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The Webb Ellis Cup completes visit to Dubai as part of Rugby World Cup Trophy TourPrevious Story: Scammed In Santiago

Rosh was up in the early hours of morning watching Rugby World Cup 2015 final on TV.

“Will they win?” Isha had asked him yesterday.

“They will!” he had declared passionately, “they have to! Not just because they are the best team at the moment, but also because they have to avenge our Cricket World Cup defeat.”

Australia had beaten New Zealand by 7 wickets at the ICC Cricket World Cup 2015 earlier in the year. And like the rest of New Zealand, Rosh hadn’t taken the defeat well.

“Still carrying a grudge?” Isha rolled up her eyes at his animated reaction.

“You bet”, he had responded, “That story is not finished until we’re even again.”

In 2011, the All Blacks had asked New Zealand to dream big. NZ hadn’t dared. But the All Blacks had delivered more than just the cup.

Their 2011 win against France in the final gave the tiny nation of 4.4 million people, new heroes and new role models - to look up to and imitate.

It hadn’t been easy, as the 2011 event had been expected to cost New Zealand about NZ$310 million to run.

Then an earthquake had caused widespread damage across Christchurch, New Zealand's second-most populous city, killing 185 people and stripping Christchurch of its seven Rugby World Cup matches due to stadium damage.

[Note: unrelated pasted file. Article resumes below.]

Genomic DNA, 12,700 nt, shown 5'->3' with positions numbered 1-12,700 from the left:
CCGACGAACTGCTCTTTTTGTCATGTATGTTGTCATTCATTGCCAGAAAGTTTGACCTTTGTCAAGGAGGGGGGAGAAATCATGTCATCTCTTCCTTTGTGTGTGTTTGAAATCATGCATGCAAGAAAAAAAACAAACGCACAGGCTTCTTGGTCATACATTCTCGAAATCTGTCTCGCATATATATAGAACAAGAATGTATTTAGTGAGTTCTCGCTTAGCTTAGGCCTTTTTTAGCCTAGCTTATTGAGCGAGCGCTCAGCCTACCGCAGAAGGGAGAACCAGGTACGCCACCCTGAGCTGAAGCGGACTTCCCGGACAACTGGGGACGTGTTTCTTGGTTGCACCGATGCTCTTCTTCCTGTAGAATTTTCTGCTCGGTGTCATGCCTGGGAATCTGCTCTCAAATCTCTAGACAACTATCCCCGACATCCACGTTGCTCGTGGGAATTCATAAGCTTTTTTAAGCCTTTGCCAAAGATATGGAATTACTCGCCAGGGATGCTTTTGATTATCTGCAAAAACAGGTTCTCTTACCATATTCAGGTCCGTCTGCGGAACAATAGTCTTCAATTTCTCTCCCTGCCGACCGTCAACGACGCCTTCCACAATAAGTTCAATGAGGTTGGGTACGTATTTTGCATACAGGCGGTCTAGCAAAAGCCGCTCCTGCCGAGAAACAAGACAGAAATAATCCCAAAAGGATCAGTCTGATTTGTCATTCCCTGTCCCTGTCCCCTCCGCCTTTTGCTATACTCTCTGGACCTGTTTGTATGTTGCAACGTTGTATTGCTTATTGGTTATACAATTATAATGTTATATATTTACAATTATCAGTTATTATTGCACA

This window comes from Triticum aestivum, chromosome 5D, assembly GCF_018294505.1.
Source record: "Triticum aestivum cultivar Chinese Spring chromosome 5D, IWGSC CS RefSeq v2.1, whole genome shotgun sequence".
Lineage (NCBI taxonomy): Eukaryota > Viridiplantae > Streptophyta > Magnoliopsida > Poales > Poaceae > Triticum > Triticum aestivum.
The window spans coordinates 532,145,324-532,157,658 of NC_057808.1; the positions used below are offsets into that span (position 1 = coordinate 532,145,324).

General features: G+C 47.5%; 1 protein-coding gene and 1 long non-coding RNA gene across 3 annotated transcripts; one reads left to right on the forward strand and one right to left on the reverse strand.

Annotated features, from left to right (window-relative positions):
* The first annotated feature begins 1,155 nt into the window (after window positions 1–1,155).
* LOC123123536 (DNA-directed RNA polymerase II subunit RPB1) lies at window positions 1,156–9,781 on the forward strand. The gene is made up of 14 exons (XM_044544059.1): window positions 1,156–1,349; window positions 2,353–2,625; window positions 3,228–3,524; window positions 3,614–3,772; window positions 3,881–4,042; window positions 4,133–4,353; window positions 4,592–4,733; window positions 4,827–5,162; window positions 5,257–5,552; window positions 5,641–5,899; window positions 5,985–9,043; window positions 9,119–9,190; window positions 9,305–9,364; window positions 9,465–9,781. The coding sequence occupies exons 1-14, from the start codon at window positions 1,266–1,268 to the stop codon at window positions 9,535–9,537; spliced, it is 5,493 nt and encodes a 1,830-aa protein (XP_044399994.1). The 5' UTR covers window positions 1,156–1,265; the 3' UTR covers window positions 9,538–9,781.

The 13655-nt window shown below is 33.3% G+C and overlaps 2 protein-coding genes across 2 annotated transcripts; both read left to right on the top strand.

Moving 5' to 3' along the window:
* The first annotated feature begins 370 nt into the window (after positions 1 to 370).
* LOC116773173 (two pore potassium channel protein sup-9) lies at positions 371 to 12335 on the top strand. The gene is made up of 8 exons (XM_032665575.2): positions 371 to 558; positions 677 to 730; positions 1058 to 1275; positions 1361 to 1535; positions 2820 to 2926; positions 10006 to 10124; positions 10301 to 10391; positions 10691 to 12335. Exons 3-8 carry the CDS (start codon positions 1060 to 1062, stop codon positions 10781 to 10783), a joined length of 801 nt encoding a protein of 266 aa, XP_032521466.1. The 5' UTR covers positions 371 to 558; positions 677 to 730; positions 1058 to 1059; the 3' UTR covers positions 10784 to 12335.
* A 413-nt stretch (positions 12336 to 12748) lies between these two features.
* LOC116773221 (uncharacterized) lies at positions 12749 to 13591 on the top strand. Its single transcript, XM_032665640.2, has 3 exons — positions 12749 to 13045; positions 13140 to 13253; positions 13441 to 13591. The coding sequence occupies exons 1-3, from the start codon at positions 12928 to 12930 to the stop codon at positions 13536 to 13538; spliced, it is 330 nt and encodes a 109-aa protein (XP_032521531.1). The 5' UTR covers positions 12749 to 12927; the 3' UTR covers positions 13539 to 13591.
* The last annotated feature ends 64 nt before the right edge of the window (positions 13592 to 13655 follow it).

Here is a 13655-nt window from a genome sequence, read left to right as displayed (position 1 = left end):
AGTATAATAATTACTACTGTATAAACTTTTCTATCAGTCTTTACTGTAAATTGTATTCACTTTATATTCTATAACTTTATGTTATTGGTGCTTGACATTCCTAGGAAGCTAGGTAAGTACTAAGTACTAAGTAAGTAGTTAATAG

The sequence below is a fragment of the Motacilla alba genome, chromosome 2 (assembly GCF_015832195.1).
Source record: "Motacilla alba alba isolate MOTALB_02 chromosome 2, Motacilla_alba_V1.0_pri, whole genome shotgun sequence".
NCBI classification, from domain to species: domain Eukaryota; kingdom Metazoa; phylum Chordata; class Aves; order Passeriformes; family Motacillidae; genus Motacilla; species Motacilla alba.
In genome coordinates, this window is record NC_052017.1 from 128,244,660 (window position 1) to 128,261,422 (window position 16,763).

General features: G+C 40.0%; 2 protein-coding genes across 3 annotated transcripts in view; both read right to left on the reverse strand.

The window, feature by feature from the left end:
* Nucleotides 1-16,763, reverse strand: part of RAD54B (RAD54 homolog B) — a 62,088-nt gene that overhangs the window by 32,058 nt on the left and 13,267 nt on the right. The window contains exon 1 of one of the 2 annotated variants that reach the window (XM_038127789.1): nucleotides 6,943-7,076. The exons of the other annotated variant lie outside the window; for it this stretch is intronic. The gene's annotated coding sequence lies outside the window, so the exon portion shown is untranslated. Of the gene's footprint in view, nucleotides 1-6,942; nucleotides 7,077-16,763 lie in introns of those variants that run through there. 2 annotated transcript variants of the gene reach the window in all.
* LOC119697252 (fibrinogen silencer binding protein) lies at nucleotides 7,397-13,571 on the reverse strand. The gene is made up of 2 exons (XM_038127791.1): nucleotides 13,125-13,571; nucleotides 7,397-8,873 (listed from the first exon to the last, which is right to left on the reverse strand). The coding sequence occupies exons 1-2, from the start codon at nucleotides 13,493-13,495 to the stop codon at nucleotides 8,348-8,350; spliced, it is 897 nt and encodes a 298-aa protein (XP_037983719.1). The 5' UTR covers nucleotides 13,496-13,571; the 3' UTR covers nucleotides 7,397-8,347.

It had been the young nation's second deadliest natural disaster. In Auckland alone, which consequently had to host many important games, the costs to the local ratepayers had risen over a $100 million.

But it became the largest sporting event ever held in New Zealand, eclipsing the 1987 Rugby World Cup, 1990 Commonwealth Games,1992 Cricket World Cup and the 2003 America's Cup.

Ticket sales exceeded NZ$285 million. Accommodation-related spending of another NZ$260 million and NZ$236 million spent on food and drink provided a much needed boost to our earthquake-damaged economy and GDP.

Rosh sighed. He remembered how he had known nothing about rugby when he had first migrated to New Zealand over two decades ago. His children had taught him the basics.

‘Do I watch the game because I like it?’ he pondered, ‘Or just because I like winning?'

‘I am beginning to enjoy it’, he concluded, ‘because I understand it a bit now. And I definitely like winning.’

The first rugby nation to win 400 Test matches, and with a 75%+ win rate over 500+ Tests during the last century (1903-2014), the All Blacks were regarded as the most successful international rugby team of all-time and one of the most prolific teams across any sport.

Current Rugby World Cup champion after their 2011 win, they had also won 10 out of the 16 Tri-Nations trophies, all three of The Rugby Championships to date, and had held the Bledisloe Cup for 12 years running (2003-2014) after their first inaugural Webb Ellis Cup win in 1987.

The side’s success overseas was also spectacular, winning four of nine attempted touring Grand Slams in 1978, 2005, 2008 and 2010 – while being victorious in 190 of 271 Test matches on foreign soil.

World Rugby had introduced a rankings system in 2003. Since then, the All Blacks had ranked number one for over 80% of the time, had claimed World Rugby’s Team of the Year eight times in the last ten years, and by late 2014, had been the top ranked team for over five years in a row.